8.4 Extended Low Level Examples

8.4.1 Keyboard Reading--Operating System Level

At a slightly higher level than that employed in the last section, it may be possible to take advantage of one's knowledge of low level procedures that have been provided in the operating system interface to read the keyboard. This technique is illustrated by the following library module:

DEFINITION MODULE Keyboard;

(* =========================================
  Definition and Implementation  1993 by R. Sutcliffe
        Trinity Western University
7600 Glover Rd., Langley, BC Canada V3A 6H4
         e-mail: rsutc@twu.ca
    Last modification date 1997 10 06
=========================================== *)
(* Note that this module functions independently of the Terminal, *)

PROCEDURE BusyRead (VAR ch: CHAR);
  (* return character if one there, otherwise return 0C *)
  
PROCEDURE Read (VAR ch: CHAR);
  (* return character *)
  
END Keyboard.

IMPLEMENTATION MODULE Keyboard;

(* =========================================
  Definition and Implementation  1993 by R. Sutcliffe
   Last modification date 1997 10 06
=========================================== *)

(* first implementation 1993 10 20 revised for p1 1994 05 18 
  modifierSet becomes modifiers characterCode becomes charCode 
  Desk changes to Events 1995 09 14 
1996 08 08 changed to WaitNextEvent as problems with translating GetNextEvent to C *)

FROM Events IMPORT
  EventRecord, GetCaretTime, WaitNextEvent, keyDown, cmdKey, everyEvent;
FROM SYSTEM IMPORT
  CAST;
  
VAR
  theEvent : EventRecord;
  gSleep   : INTEGER;

PROCEDURE BusyRead (VAR ch: CHAR);
  (* return character if one is there, otherwise return 0C *)
BEGIN
  IF WaitNextEvent (everyEvent, theEvent, gSleep, NIL)
              AND (theEvent.what = keyDown) AND NOT  (cmdKey IN theEvent.modifiers)
    THEN
      ch := theEvent.charCode;
    ELSE;
      ch := 0C
   END; (* if WaitNextEvent *)
END BusyRead;

PROCEDURE ReadChar (VAR ch: CHAR);
 
BEGIN
  REPEAT
    BusyRead (ch);
  UNTIL ch # 0C
END ReadChar;

BEGIN (* main *)
  gSleep := GetCaretTime (); (* set idle time used by WaitNextEvent *)
END Keyboard.

A program could now implement a procedure to wait for a keypress before continuing processing by importing BusyRead and then proceeding much as does Read in the above, except not returning anything to the caller.

PROCEDURE Keypress;
BEGIN
  REPEAT
    Keyboard.BusyRead (ch);
  UNTIL ch # 0C
END Keypress;

While the code shown here to achieve this is necessarily implementation specific to the Macintosh, something similar should be possible under any operating system.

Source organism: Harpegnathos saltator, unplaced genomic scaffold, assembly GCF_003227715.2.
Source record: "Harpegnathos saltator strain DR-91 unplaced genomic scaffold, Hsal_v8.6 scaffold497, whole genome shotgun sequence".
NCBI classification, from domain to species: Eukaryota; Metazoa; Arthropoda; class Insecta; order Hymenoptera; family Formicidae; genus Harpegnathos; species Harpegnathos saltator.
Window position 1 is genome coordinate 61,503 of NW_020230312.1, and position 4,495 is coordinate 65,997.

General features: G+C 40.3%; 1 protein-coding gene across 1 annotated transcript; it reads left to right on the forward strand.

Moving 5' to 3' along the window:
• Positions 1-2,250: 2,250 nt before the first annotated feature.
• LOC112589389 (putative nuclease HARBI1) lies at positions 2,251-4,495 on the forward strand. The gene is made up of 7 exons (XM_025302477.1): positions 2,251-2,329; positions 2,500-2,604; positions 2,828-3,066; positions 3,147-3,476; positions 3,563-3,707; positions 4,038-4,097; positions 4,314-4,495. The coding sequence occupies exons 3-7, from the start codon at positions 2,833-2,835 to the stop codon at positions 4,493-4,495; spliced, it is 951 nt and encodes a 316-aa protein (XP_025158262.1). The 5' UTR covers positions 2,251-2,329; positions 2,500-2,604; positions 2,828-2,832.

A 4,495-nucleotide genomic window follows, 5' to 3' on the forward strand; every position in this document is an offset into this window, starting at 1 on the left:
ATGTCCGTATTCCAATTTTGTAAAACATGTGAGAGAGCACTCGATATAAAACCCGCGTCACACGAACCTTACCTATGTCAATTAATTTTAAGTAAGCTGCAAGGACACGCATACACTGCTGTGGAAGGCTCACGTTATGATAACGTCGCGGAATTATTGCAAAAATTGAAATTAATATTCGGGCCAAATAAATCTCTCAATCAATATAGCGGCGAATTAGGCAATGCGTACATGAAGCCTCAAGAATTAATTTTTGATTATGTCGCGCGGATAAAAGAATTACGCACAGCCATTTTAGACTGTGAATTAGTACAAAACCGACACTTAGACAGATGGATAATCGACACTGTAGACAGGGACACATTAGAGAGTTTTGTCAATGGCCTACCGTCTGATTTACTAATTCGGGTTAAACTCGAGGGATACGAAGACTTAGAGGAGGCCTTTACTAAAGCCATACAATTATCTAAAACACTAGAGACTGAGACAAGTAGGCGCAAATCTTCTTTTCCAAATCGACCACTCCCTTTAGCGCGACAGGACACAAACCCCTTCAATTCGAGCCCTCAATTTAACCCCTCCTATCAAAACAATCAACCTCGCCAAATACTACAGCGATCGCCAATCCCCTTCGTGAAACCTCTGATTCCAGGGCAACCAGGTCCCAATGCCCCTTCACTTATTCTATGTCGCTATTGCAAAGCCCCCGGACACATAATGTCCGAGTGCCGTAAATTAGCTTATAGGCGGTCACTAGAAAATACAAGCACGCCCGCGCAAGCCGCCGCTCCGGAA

8.4.2 Generic Swap

It is often necessary to swap the values of two variables, and on a number of occasions such procedures have been used in this text. Each time one writes something like:

PROCEDURE Swap (VAR x, y : REAL);

and each time it is necessary to swap two items of a type not previously used, the procedure must be rewritten, if ever so slightly. Using the low level facilities of Modula-2 , it is possible to write a swap procedure that can swap two items of any type presented to it.

A procedure that is capable of acting on any data regardless of type is said to be generic.

Generic procedures are written using the ARRAY OF LOC as parameter. Since this has an equivalent high level meaning on every machine, the result code ought to be portable, even if the low level nature of LOC is different. Of course, the items ought both to be of the same type or the results will be meaningless. Indeed, if the items are not at least of the same size, attempting to swap on a memory location by memory location basis could prove disastrous unless the swap stops at the end of the shorter item, and even then the results of such a swap are not likely to be meaningful. The library module below encapsulates a generic swap. It also employs HIGH to compute the number of LOCs occupied by the variable passed to it as a parameter.

DEFINITION MODULE Swaps;

FROM SYSTEM IMPORT
  LOC;

PROCEDURE CanSwap (a, b : ARRAY OF LOC) : BOOLEAN;
(* Pre : None
Post: if a and b are of the same size, returns true, else returns false *)

PROCEDURE Swap (VAR a, b : ARRAY OF LOC);
(* Pre : None, but does no size checking, so if they are not the same size, the result may be meaningless
Post: Swaps the number of bytes of the smaller of the two arrays. *)

END Swaps.

The Procedure CanSwap is only able to check on the size of the items, not whether they really are the same type. For its part, the procedure Swap does no checking; it just swaps as many bytes as it can. Here is the code:

IMPLEMENTATION MODULE Swaps;
FROM SYSTEM IMPORT
  LOC;
  
PROCEDURE CanSwap (a, b : ARRAY OF LOC) : BOOLEAN;
(* Pre : None
Post: if a and b are of the same size, returns true, else returns false *)
BEGIN
  RETURN (HIGH (a) = HIGH (b));
END CanSwap;

PROCEDURE Swap (VAR a, b : ARRAY OF LOC);
(* Pre : None, but does no size checking, so if they are not the same size, the result may be meaningless
Post: Swaps the number of bytes of the smaller of the two arrays. *)

VAR
  temp : LOC;
  max, count : CARDINAL;

BEGIN
  max := HIGH (a);
  IF max > HIGH (b)
    THEN (* use lesser of two for # to swap *)
      max := HIGH (b);
    END;
  FOR count := 0 TO max
    DO
      temp := a [count];
      a [count] := b [count];
      b [count] := temp;
    END;
END Swap;
    
END Swaps.

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